I thought I would share a few interior photos of how the space is shaping up. While it’s still not quite 100% yet, you can really get a good sense for the quality of the spaces.
As you can tell in the photos, one of the biggest drivers for the the space was access to natural light. While we couldn’t break the budget on windows and daylighting, we understand the role daylight plays in creating inviting interior environments.
We will share more interior photos after the finishing touches are put on and also will share exterior as landscaping begins to happen in the spring.
The lighting in the house is somewhat unique. We went with recessed LED can lights throughout most of the house and the cool thing about the lighting is the use of the Verve Living System. I’ve mentioned this system in previous posts but for those of you who aren’t familiar, essentially it is a lighting control system which allows for the introduction of wireless switches throughout the house. All of the fixtures are fed through 10 channel controllers which the wireless switches communicate with. The system gives you the flexibility to reprogram switches as often as you like, and also provides a master switch which allows for creating scene settings and then saving them. Additionally, as a part of the switch design, all of the lights are dimmable down to 5%.
Seeing how I’ve started getting more and more interested in furniture and industrial design lately…I thought I would share a firm out of New York City doing some pretty cool stuff…and it’s pretty simple too.
Their design approach often consists of taking existing elements and re-imagining them in strategic ways, with much of their work centered around lighting.
Here are a few examples for your enjoyment:
Branch Chandelier - Rich Brilliant Willing
Channel Table Lamp - Rich Brilliant Willing
Appalachian Dining Chair - Rich Brilliant Willing
I’m always looking for some great inspiration which can begin to influence my own work. It’s great to see these guys not only designing but also fabricating much of the work they do. Make sure to check out the rest of their work.
New Zealand finished the competition in 3rd place, and for good reason. They finished 1st in engineering, 2nd in architecture, and 3rd in market appeal. Their house was beautifully crafted, consisted of a simple, yet multi-functional floor plan, and a strong connection and flow between interior and exterior spaces.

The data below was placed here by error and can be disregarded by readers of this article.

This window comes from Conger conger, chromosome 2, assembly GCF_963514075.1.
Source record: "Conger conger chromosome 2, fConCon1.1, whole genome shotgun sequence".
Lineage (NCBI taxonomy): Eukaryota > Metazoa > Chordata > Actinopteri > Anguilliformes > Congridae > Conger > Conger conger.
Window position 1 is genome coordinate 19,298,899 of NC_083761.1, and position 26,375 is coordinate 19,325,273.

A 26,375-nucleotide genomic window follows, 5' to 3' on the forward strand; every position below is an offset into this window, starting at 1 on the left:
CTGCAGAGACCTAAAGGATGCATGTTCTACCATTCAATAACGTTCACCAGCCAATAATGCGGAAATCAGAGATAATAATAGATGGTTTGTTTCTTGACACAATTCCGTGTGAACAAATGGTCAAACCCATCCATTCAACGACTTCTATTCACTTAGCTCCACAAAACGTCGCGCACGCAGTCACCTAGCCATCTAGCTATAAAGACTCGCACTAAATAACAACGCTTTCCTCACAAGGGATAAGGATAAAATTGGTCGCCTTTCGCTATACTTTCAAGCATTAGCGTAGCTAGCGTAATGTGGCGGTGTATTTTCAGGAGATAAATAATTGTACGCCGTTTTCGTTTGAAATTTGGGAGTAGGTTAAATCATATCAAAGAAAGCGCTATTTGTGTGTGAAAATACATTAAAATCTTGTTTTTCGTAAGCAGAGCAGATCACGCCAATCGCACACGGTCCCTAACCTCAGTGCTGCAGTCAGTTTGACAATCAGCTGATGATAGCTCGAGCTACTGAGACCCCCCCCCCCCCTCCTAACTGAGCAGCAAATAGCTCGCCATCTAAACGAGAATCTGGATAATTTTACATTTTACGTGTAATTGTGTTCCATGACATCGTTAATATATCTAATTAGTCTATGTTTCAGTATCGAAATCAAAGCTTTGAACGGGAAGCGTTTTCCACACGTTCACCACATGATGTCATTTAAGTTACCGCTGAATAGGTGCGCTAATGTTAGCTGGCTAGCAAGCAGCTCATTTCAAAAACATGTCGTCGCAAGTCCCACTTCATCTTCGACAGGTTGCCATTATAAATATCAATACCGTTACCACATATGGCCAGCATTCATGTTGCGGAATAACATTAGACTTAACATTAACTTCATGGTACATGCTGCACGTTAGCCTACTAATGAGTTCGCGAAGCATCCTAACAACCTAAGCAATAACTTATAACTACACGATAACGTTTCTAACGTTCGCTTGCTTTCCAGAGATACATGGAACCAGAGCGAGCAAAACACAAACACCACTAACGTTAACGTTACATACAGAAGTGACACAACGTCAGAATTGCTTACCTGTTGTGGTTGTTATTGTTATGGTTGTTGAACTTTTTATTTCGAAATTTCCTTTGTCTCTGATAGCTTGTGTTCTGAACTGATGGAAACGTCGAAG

The design for their home was centered around the concept of the Kiwi bach (for us non Kiwis…it’s pronounced batch). The bach is a vacation home in New Zealand. The design features three primary zones in the house which include the living zone, the bedroom zone, and the central kitchen/dining zone with an awesome concrete countertop as the centerpoint of the home. This zone serves a variety of functions and feeds into the Kiwi bach notion of social space. The counter becomes the gathering place in the home, from which both the living space and the bedroom space feed into. It can function as an extension of the kitchen, a dining space, a work space, or simply a space for gathering. Further, this space is flanked on both the north and the south by bi-folding doors and a skylight above to maximize the connection to the outdoors. Finally, the table is further defined by a custom pendant light fixture above, reminiscent of a boat-like form.
In the end, it’s a fairly simple plan but just done really well. The spaces flow nicely from one to the other and the home definitely boasted the best craft in the competition. The natural wood tones throughout the house create a warm, welcoming environment and work really well with the contrasting concrete surfaces. Oh…and it didn’t hurt that the Kiwi’s were a great group of teammates and appeared extremely humble throughout the competition.
The strategy for the lighting system in the house incorporates a relatively simple product which is actually pretty cool. The Verve Living System is a wireless control system for residential lighting.
Basically, the system consists of two components:
The 10-channel controller (allows for controlling up to 10 lighting circuits on 1 controller)
The wireless light switches
The system allows for the elimination of wiring to the switches themselves and also allows for flexibility in the placement of the switches. This has a few benefits. One, we don’t have to worry about placing switches on exterior walls which can act as weak points in the SIP insulation values. Also, because the switches are wireless, they are free to be moved around the house at any point and can be reprogrammed to the controller. So, if you decide to re-arrange a room and need to move the switch, it’s a simple process.
Further, the system contributes to an increase in energy efficiency. The switches take no batteries to power. They are completely powered by the physical motion of pushing the switch on and off. Also, all switches have dimming capability, adding a greater degree of energy efficient possibilities.
The last point to make is cost of the system. In reality, due to the decrease in the cost of labor and material for wiring all the switches, the system really does not come out to be much, if any, more expensive than a traditional system. It is definitely a cool feature to add to the house that serves multiple functions.
And thanks to the folks at the Postgreen and the 100k house for making me aware of this system!